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ACT I —
The Duke's Palace, Mantua, mid-16th century

While at a party at his palace, the Duke of Mantua expresses his desire for an assignation with a young woman he has recently seen at church, but soon afterward he sets his romantic sights on seducing the Countess Ceprano. As the Duke and the Countess leave together, her husband is mocked and humiliated by Rigoletto, the Duke's jester. Pondering revenge on Rigoletto, Count Ceprano is interested to learn from the nobleman Marullo that Rigoletto keeps a woman in his home. The elderly nobleman Count Monterone interrupts the party to defend the honor of his daughter, who has been ravished by the Duke. Rigoletto mocks Monterone's anger, and the enraged father responds by cursing the Duke and his jester.

photo: Marina Levitskaya for Boston Lyric Opera

Outside the palace later that night, the assassin Sparafucile confronts Rigoletto. Rigoletto sends him away, but compares his own biting tongue to an assassin's sword. When he arrives home, he is greeted by his daughter Gilda, whom he has kept secluded there since the death of her mother. Rigoletto leaves Gilda in the care of her maid, Giovanna. Soon afterwards, the Duke, disguised as a student, sneaks into the house and tells Gilda that he loves her. Gilda, who has noticed the disguised Duke following her home from church, returns his affections, and they bid each other farewell.

Outside, Ceprano and a group of the Duke's courtiers are gathering to abduct Gilda — whom they believe to be Rigoletto's mistress — in order to gain revenge on the jester. The courtiers blindfold Rigoletto and fool him into letting them into his own house. They depart with Gilda. Rigoletto hears her cries and removes the blindfold, but he is too late to save her, and he is left alone to remember Monterone's curse.

ACT II — The Duke's Palace
Having discovered that Gilda is missing, the Duke laments losing her. However, he soon learns that she was abducted his own courtiers, and he excitedly leaves to see her. Rigoletto enters, searching for Gilda, but he is turned away by the unconcerned courtiers. Gilda enters and tearfully tells her father about her flirtation with the duke and her abduction. As Rigoletto consoles his daughter, he watches as Monterone is led towards his prison cell. Rigoletto swears to Monterone that the Duke's crimes against both of their daughters will be avenged.


photo: Marina Levitskaya for Boston Lyric Opera
Outside the palace later that night, the assassin Sparafucile confronts Rigoletto. Rigoletto sends him away, but compares his own biting tongue to an assassin's sword. When he arrives home, he is greeted by his daughter Gilda, whom he has kept secluded there since the death of her mother. Rigoletto leaves Gilda in the care of her maid, Giovanna. Soon afterwards, the Duke, disguised as a student, sneaks into the house and tells Gilda that he loves her. Gilda, who has noticed the disguised Duke following her home from church, returns his affections, and they bid each other farewell.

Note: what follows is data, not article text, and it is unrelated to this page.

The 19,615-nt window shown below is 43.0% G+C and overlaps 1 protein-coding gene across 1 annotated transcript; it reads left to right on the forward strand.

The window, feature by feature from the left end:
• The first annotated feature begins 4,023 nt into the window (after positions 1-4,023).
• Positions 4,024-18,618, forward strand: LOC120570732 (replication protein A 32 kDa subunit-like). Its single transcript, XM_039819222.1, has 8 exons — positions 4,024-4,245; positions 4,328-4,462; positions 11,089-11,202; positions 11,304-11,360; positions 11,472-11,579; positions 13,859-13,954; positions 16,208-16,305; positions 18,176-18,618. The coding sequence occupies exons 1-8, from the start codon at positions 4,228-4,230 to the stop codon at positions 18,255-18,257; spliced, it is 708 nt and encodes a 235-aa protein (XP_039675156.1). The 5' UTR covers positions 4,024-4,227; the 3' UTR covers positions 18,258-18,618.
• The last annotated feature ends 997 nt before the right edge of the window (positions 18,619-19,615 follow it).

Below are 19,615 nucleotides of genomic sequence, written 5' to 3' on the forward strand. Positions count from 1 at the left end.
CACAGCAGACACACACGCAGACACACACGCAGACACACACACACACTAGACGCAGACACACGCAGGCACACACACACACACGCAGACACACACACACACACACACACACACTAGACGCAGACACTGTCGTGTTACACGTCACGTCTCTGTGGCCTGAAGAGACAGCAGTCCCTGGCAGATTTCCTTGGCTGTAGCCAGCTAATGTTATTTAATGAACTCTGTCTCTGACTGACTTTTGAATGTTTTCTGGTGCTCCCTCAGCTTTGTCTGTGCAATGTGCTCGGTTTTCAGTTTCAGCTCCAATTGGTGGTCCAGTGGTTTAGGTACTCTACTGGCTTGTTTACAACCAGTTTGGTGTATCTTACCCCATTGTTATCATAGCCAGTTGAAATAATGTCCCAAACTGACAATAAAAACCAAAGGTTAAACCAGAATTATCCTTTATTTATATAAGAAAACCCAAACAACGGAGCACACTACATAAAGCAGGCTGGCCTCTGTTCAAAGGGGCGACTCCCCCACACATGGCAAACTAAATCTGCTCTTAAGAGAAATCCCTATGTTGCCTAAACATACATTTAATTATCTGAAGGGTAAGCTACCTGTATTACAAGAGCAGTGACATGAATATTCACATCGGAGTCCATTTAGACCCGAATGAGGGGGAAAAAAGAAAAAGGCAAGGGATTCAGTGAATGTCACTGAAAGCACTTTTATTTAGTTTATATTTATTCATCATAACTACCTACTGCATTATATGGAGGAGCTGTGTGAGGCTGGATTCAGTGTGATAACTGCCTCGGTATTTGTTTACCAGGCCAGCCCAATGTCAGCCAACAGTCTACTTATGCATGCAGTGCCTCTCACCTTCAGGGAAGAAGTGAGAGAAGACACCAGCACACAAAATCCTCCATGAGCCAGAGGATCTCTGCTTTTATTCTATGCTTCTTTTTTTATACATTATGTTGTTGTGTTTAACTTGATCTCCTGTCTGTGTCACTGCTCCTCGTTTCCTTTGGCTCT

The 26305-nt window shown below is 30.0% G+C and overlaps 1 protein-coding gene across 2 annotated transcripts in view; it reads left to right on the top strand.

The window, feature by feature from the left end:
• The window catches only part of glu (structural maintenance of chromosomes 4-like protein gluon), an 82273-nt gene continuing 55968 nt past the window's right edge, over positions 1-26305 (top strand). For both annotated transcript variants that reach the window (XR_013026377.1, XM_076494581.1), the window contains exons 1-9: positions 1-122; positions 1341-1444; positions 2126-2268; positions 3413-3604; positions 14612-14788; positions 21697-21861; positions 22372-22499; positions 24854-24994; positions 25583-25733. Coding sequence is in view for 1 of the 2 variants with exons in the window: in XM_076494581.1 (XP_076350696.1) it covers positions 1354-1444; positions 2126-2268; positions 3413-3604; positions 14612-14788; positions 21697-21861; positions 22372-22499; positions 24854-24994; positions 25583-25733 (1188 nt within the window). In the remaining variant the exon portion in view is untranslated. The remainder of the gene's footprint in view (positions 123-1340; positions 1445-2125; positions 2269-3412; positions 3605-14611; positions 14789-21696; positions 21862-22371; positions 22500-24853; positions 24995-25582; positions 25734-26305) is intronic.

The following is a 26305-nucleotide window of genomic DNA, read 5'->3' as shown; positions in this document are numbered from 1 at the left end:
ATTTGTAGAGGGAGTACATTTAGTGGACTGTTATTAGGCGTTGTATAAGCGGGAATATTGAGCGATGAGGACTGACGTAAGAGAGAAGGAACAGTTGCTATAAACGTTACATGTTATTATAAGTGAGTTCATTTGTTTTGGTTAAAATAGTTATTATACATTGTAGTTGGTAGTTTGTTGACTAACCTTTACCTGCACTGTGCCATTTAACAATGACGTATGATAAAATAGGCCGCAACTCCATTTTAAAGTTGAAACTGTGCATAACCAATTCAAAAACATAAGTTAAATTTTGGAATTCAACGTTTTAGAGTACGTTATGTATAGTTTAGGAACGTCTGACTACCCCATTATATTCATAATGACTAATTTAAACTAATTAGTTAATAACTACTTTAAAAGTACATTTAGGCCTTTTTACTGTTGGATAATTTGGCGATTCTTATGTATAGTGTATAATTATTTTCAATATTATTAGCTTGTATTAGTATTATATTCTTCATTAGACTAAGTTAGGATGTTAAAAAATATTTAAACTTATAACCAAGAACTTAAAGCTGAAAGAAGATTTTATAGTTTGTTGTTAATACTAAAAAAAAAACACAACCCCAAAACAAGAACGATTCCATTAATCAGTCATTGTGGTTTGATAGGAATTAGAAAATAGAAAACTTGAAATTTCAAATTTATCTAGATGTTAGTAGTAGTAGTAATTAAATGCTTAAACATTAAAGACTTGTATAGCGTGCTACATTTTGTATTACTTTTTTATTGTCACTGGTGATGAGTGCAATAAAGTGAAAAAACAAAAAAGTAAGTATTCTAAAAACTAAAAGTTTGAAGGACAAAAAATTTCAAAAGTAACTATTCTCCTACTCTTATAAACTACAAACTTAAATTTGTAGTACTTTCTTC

Outside, Ceprano and a group of the Duke's courtiers are gathering to abduct Gilda — whom they believe to be Rigoletto's mistress — in order to gain revenge on the jester. The courtiers blindfold Rigoletto and fool him into letting them into his own house. They depart with Gilda. Rigoletto hears her cries and removes the blindfold, but he is too late to save her, and he is left alone to remember Monterone's curse.

ACT II — The Duke's Palace
Having discovered that Gilda is missing, the Duke laments losing her. However, he soon learns that she was abducted his own courtiers, and he excitedly leaves to see her. Rigoletto enters, searching for Gilda, but he is turned away by the unconcerned courtiers. Gilda enters and tearfully tells her father about her flirtation with the duke and her abduction. As Rigoletto consoles his daughter, he watches as Monterone is led towards his prison cell. Rigoletto swears to Monterone that the Duke's crimes against both of their daughters will be avenged.

ACT III — Sparafucile's house, by the Mincio River
Rigoletto brings Gilda to the home of the assassin Sparafucile, whom he has hired to kill the Duke. Gilda is forced to watch from the outside as the Duke, no longer disguised as her lover, seduces Maddalena, the assassin's sister. After sending Gilda away, Rigoletto finalizes his arrangements with Sparafucile; he will return at midnight to accept the body and dispose of it. Against her father's wishes, Gilda returns and listens as Maddalena begs her brother not to kill the Duke. Sparafucile initially refuses, but relents and tells his sister that he will kill whoever arrives at the inn before Rigoletto returns. Gilda decides to allow herself be killed in place of her lover, knocks on the door, and is stabbed by Sparafucile.

Rigoletto returns at midnight, and is presented with a body in a sack. As he leaves, he hears the voice of the Duke singing in the distance. He opens the bag to find the dying body of his daughter. She dies in the arms of her father, who cries that Monterone's curse has been fulfilled.

Courtesy of Opera America.

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